When it is determined that a corporation or LLC is transacting business in a state or states other than its state of formation, the company is required to foreign qualify in those states. The process of foreign qualifying a business notifies a state that a corporation or LLC, which was not formed in that state, is transacting business within its borders.
In order to foreign qualify a corporation or LLC, you must register for a certificate of authority in that state. The process of applying for a certificate of authority is similar to filing articles of incorporation or articles of organization. The appropriate documents must be prepared and filed, and the appropriate state fees paid.
As part of the foreign qualification process, a name availability search must be conducted in the state of qualification. This helps to ensure that the name of your company is not already in use in that state by another domestic or foreign corporation or LLC or that its name is not deceptively similar to another name already in use. If your desired name is not available, your company will be required to use an assumed name in that state.
Once the name availability search has been performed, the certificate of authority should be drafted. Each state has different requirements for the information to be included in this document. Common information includes:
- Company name
- Date and state of incorporation/organization
- Principal or legal address of the business
- Name and address of registered agent in the state of qualification
- Name and addresses of officers (for corporations) or members (for LLCs)
- Number of authorized shares and a listing of the different classifications of stock (for corporations)
- Type of management (for LLCs)
- Signature of a corporate officer, often the president (for corporations), or of a member (for LLCs)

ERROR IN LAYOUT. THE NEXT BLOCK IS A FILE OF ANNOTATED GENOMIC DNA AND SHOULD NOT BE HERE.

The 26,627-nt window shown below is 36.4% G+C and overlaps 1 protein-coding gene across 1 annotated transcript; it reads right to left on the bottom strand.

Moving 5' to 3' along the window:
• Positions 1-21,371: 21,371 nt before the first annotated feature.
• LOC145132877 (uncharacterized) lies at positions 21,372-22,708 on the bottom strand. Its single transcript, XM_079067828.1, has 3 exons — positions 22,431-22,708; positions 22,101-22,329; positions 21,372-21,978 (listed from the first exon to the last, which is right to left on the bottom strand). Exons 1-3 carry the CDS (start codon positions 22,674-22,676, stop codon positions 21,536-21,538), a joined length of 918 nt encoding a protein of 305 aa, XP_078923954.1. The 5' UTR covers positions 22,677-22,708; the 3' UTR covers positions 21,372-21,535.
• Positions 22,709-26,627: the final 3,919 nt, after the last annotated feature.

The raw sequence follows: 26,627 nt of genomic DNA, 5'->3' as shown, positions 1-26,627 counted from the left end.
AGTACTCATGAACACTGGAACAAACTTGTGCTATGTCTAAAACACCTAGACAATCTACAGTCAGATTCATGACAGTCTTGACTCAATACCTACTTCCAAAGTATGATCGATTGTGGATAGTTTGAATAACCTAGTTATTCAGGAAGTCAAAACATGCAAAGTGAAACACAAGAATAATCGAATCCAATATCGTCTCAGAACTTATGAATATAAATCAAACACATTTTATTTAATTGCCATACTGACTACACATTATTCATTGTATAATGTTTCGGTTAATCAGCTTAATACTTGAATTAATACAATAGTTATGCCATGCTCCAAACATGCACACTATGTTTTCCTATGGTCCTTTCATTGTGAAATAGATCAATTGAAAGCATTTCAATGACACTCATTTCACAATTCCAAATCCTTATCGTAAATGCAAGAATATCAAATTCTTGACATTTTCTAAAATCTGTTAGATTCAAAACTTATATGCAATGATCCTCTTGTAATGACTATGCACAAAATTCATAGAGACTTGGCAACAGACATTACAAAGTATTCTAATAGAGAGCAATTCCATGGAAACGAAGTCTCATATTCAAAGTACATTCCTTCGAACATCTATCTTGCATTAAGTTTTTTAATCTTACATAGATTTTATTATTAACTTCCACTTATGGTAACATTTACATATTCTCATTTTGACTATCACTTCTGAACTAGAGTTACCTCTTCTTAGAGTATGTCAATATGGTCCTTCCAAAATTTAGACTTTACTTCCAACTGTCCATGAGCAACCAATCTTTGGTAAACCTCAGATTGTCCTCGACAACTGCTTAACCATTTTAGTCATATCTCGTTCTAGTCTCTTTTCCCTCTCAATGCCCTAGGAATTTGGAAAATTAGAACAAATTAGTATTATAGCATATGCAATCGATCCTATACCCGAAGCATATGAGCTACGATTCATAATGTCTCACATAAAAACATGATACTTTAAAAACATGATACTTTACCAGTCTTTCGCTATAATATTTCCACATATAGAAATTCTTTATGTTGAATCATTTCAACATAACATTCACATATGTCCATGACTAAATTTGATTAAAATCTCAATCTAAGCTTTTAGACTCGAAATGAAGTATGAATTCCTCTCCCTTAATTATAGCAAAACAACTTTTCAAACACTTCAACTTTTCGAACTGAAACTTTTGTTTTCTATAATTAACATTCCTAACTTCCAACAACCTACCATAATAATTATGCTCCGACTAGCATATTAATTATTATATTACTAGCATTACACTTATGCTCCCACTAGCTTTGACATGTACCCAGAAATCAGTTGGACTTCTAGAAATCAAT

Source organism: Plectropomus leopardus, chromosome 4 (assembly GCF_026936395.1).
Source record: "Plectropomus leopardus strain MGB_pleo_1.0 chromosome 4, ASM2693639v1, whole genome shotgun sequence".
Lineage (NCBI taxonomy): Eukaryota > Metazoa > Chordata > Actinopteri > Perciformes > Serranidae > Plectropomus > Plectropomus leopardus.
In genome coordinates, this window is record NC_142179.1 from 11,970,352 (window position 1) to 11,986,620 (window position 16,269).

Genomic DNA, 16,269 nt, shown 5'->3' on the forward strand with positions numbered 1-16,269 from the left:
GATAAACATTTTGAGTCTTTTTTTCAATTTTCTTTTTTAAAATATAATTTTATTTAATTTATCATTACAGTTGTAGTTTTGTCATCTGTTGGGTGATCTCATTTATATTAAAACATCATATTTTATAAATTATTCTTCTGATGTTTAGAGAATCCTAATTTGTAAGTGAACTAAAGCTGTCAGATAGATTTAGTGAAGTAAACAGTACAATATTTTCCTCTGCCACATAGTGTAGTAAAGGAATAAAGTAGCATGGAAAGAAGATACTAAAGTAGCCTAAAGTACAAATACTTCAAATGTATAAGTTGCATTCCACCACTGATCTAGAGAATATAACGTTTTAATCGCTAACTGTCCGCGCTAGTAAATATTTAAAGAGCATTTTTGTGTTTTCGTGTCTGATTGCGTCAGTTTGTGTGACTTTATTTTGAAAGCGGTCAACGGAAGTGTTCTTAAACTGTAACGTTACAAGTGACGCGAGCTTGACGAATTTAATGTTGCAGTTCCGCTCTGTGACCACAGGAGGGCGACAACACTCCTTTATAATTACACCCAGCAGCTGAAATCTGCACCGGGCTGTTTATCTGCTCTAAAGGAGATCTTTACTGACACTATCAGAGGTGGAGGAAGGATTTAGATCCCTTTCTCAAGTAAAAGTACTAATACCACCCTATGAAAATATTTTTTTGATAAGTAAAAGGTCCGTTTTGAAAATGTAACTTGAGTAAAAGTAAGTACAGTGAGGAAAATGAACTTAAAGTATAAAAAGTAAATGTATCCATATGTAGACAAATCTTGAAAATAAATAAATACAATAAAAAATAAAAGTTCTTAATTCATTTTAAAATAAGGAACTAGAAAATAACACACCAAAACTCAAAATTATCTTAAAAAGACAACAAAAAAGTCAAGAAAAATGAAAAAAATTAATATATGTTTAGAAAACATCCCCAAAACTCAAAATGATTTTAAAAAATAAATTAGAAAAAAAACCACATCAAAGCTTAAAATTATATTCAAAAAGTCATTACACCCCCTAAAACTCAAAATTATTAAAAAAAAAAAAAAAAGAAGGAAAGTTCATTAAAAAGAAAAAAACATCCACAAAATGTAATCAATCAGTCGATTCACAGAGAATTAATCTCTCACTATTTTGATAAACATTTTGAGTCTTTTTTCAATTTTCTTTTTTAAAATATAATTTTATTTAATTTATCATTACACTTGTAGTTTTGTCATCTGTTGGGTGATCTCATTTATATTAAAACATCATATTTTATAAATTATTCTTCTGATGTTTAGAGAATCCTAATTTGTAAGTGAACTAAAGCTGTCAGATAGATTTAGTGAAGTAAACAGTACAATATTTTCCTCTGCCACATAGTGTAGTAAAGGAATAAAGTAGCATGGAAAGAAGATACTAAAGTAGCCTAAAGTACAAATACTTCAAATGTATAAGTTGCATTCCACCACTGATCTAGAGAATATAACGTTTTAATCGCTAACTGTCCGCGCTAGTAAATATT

Keep in mind that the registered agent must have a physical address (no P.O. boxes) in the state of qualification, and must be available during normal business hours. In case you don’t know exactly what the registered agent is or does, the registered agent is the party responsible for the receipt of important legal and tax documents for the company, such as Service of Process (the document that initiates a lawsuit), mail from the state, and often tax documents from the state’s department of taxation.
If you do not have a physical address in the state of qualification, you can enlist the services of a professional registered agent service provider, such as BizFilings, which serves as registered agent in all 50 states and Washington D.C. Even if you do have a physical address in that state, you, like many business owners, may still choose to use a registered agent service provider, with one of the key reasons being to ensure these important documents are handled professionally.
Additional information is often required in certain states.Examples of this include:
- Names and addresses of directors (for corporations)
- Duration of the corporation or LLC
- Number of issued shares of stock (for corporations)
- Financial information, including information on assets
- Specific business-purpose clause outlining the type(s) of business the company will undertake
Before granting approval of the certificate of authority, many states want to ensure your company is in “good standing” in the state of formation. In order to do this, they require that a certificate of good standing be submitted along with your certificate of authority. States that do not require a certificate of good standing typically require a certified copy of your articles of incorporation or articles of organization to be included when you file for a certificate of authority.
The certificate of good standing is a document that states that your company has met all the necessary requirements for corporations or LLCs imposed by your state of formation. Failing to file your annual statements or failing to pay or being delinquent in paying your annual statement fees and franchise taxes could cause your company to be in bad standing with the state. Being in bad standing will most certainly cause the intended state of qualification not to grant you a certificate of authority.
The prepared certificate of authority, the certificate of good standing or certified copy of your formation documents should be submitted to the appropriate state agency and the necessary state filing fees paid. Turn-around time for receiving state approval for a foreign qualification varies greatly by state, but you should typically allow six to eight weeks. Most states will allow you expedite the filing for an additional charge. This often reduces the turn-around time to two to four weeks.